PLUTUS IAS REGISTERED BY ARGASIA EDUCATION PVT. LTD
(GS Paper-3, Economy
Source- Economic and political weekly)
- At the G-7 meet held in London on 5th June 2021, a historic agreement was made to set the Global minimum tax rate.
Key points related to Global Minimum Tax-
- The main aim of the deal is to end the “30-year race to the bottom on corporate tax rates” as countries compete to attract multinationals.
- Major global economies are focusing on dispiriting multinationals from shifting profits and tax revenues to low-tax countries despite where their sales are made.
- Gradually, income from non-physical sources such as drug patents, software, and royalties on intellectual property has drifted to these jurisdictions, permitting companies to avoid paying higher taxes in their traditional home countries.
- The Biden administration hopes to reduce such tax base erosion without placing American firms at a financial disadvantage with its proposal for a minimum 15% tax rate and allowing competition on innovation, infrastructure, and other features.
- The ‘Global Intangible Low-Taxed Income,’ (GILTI), tax rate was only 10.5% – half the domestic corporate tax rate.
- The G7 talks feed into a much broader, existing effort. The Organization for Economic Cooperation and Development (OECD) has been synchronizing tax negotiations among 140 countries for years on rules for taxing cross-border digital services and holding back tax base erosion, including a global corporate minimum tax.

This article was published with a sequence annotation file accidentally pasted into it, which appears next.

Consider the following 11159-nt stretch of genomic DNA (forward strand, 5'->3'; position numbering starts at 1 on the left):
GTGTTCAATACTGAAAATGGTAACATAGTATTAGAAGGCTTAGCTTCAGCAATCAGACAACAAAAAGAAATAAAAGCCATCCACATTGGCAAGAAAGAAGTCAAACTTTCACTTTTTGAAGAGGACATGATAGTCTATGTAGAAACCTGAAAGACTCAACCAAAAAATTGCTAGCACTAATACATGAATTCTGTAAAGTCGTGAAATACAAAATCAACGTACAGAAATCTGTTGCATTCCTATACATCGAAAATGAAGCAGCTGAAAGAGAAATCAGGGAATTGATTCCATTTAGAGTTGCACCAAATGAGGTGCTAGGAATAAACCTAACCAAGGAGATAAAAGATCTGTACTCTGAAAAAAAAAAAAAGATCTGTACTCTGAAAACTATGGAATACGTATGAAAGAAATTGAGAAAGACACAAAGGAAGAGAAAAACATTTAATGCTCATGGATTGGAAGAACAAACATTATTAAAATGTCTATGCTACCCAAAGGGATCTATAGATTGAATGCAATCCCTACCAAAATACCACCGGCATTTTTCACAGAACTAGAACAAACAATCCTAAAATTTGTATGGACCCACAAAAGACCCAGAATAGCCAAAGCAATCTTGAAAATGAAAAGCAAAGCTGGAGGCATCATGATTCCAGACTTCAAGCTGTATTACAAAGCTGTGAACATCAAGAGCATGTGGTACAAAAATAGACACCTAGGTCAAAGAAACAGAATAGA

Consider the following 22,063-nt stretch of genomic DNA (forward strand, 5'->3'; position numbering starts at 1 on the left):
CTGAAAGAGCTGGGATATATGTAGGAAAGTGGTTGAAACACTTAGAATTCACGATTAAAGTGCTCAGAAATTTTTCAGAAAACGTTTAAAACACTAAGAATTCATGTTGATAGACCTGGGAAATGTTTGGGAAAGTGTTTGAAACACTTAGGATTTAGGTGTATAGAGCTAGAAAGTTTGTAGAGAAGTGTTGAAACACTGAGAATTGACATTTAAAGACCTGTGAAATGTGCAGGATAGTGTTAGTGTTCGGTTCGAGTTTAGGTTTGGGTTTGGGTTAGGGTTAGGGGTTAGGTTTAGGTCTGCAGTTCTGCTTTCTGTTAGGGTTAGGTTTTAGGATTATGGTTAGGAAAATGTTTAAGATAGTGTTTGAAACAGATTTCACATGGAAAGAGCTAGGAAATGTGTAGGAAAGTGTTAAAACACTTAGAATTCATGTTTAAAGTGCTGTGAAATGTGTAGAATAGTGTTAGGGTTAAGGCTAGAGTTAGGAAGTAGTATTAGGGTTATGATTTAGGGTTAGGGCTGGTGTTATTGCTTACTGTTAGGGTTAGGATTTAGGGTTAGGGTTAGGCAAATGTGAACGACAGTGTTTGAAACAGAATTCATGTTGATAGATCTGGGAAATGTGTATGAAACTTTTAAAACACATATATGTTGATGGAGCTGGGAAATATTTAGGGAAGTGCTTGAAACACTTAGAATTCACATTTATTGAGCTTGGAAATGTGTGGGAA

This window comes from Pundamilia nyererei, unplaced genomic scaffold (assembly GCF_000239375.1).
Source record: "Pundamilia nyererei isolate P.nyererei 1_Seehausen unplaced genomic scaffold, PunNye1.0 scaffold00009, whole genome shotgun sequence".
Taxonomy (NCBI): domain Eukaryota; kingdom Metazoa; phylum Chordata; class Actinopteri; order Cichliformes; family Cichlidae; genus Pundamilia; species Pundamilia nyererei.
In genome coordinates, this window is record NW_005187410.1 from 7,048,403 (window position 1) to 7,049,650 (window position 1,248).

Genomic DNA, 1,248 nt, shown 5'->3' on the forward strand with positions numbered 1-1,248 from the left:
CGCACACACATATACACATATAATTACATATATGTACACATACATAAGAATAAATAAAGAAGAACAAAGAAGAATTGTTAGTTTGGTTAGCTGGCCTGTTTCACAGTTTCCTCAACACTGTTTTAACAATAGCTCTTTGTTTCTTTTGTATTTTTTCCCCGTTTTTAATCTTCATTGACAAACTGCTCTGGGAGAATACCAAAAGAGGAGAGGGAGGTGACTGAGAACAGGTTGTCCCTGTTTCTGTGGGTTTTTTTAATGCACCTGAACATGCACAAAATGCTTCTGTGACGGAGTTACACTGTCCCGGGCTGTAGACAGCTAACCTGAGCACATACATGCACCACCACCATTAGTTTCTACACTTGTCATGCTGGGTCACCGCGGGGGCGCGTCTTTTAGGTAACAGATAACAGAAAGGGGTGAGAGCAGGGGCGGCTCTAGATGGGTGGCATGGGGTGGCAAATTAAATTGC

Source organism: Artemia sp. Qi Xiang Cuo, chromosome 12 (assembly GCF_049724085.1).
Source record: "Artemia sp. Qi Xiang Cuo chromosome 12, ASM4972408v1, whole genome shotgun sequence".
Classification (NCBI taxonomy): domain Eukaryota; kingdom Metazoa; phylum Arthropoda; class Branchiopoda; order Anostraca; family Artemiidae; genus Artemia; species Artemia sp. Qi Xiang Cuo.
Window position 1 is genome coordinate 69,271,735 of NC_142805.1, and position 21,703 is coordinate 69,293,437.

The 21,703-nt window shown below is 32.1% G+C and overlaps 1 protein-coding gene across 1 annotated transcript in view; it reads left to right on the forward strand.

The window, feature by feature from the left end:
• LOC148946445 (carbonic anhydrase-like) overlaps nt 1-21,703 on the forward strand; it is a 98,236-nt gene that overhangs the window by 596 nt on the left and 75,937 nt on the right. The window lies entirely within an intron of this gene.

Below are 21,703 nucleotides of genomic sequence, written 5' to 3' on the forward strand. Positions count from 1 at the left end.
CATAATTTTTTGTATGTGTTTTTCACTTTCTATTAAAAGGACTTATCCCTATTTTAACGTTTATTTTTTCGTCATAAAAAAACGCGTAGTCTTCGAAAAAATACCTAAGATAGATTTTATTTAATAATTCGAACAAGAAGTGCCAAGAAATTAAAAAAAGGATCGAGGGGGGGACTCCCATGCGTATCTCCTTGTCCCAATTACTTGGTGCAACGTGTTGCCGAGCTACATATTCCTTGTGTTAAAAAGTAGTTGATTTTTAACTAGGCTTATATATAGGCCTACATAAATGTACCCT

- The OECD and G20 countries plan to reach an agreement on both by mid-year, but the talks on a global corporate minimum are technically simpler and less disputable. If a broad consensus is reached, it will be extremely hard for any low-tax country to try and block an agreement.
- The minimum is expected to make up the bulk of the $50 billion-$80 billion in extra tax that the OECD estimates firms will end up paying globally under deals on both fronts.
Mechanism of Global Minimum Work-
- The global minimum tax rate would apply to profits earned abroad.
- Governments could still set whatever local corporate tax rate they want, but if companies pay lower rates in a particular country, their home governments could “top-up” their taxes to the minimum rate, eradicating the benefit of shifting profits.
- The basic design of the minimum tax is not the concern but the rate is the most difficult issue.
- The discussion aims around the U.S. proposal of a minimum global corporation tax rate of 15% – above the level in countries such as Ireland but below the lowest G7 level.
- Any final agreement to this could pose a major consequence for low-tax countries and tax havens.
- The Irish economy has roared with the inflow of billions of dollars in investment from multinationals. Dublin, which has countered European Union efforts to harmonize its tax rules, is doubtful to accept a higher minimum rate without a fight.
- However, the battle for low-tax countries is less likely to be about ruining the overall talks and more about raising support for a minimum rate as close as possible to its 12.5% or looking for certain exemptions.